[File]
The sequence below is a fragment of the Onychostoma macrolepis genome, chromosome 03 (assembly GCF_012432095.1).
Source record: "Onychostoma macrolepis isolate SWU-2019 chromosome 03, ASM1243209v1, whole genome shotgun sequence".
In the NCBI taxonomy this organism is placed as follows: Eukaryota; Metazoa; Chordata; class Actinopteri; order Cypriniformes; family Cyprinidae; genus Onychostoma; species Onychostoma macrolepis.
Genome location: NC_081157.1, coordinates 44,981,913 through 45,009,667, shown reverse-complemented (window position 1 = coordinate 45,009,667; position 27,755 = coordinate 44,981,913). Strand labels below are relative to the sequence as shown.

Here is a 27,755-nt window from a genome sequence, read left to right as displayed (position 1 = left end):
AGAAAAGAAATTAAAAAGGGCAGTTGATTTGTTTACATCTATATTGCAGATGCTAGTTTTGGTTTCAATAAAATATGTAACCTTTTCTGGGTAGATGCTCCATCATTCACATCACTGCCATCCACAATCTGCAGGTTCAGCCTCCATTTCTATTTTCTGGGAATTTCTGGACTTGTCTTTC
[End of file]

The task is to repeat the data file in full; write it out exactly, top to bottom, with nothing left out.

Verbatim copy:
The sequence below is a fragment of the Onychostoma macrolepis genome, chromosome 03 (assembly GCF_012432095.1).
Source record: "Onychostoma macrolepis isolate SWU-2019 chromosome 03, ASM1243209v1, whole genome shotgun sequence".
In the NCBI taxonomy this organism is placed as follows: Eukaryota; Metazoa; Chordata; class Actinopteri; order Cypriniformes; family Cyprinidae; genus Onychostoma; species Onychostoma macrolepis.
Genome location: NC_081157.1, coordinates 44,981,913 through 45,009,667, shown reverse-complemented (window position 1 = coordinate 45,009,667; position 27,755 = coordinate 44,981,913). Strand labels below are relative to the sequence as shown.

Here is a 27,755-nt window from a genome sequence, read left to right as displayed (position 1 = left end):
AGAAAAGAAATTAAAAAGGGCAGTTGATTTGTTTACATCTATATTGCAGATGCTAGTTTTGGTTTCAATAAAATATGTAACCTTTTCTGGGTAGATGCTCCATCATTCACATCACTGCCATCCACAATCTGCAGGTTCAGCCTCCATTTCTATTTTCTGGGAATTTCTGGACTTGTCTTTC